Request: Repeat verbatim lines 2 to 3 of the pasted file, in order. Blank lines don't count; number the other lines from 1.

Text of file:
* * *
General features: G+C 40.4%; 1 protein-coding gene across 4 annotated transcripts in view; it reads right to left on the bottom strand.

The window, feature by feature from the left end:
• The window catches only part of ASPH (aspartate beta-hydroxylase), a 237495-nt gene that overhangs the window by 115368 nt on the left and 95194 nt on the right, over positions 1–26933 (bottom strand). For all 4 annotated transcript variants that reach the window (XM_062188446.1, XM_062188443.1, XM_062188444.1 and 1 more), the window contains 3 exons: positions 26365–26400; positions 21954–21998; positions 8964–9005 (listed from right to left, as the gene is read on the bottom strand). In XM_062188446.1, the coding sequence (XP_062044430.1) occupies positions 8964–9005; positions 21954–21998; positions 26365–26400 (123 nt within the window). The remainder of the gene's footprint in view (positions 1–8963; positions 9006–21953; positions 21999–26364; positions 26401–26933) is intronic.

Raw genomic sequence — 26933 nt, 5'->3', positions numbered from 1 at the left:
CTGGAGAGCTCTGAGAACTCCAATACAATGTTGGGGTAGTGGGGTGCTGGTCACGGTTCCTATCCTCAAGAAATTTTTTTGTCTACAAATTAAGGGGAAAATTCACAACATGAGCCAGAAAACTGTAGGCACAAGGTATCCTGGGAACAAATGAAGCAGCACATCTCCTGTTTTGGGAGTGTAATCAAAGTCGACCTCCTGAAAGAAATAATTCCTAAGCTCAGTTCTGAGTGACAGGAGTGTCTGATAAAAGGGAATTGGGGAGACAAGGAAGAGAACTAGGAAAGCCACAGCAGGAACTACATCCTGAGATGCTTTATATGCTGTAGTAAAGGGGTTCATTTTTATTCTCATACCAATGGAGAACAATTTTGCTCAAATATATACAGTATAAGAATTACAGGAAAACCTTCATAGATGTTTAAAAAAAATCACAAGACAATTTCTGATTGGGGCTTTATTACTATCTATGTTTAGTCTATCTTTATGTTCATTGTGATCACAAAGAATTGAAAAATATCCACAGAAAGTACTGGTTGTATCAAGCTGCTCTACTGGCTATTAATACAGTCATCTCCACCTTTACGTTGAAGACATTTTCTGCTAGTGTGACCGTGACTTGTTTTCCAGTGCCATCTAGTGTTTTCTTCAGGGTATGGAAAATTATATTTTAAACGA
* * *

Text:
The window, feature by feature from the left end:
• The window catches only part of ASPH (aspartate beta-hydroxylase), a 237495-nt gene that overhangs the window by 115368 nt on the left and 95194 nt on the right, over positions 1–26933 (bottom strand). For all 4 annotated transcript variants that reach the window (XM_062188446.1, XM_062188443.1, XM_062188444.1 and 1 more), the window contains 3 exons: positions 26365–26400; positions 21954–21998; positions 8964–9005 (listed from right to left, as the gene is read on the bottom strand). In XM_062188446.1, the coding sequence (XP_062044430.1) occupies positions 8964–9005; positions 21954–21998; positions 26365–26400 (123 nt within the window). The remainder of the gene's footprint in view (positions 1–8963; positions 9006–21953; positions 21999–26364; positions 26401–26933) is intronic.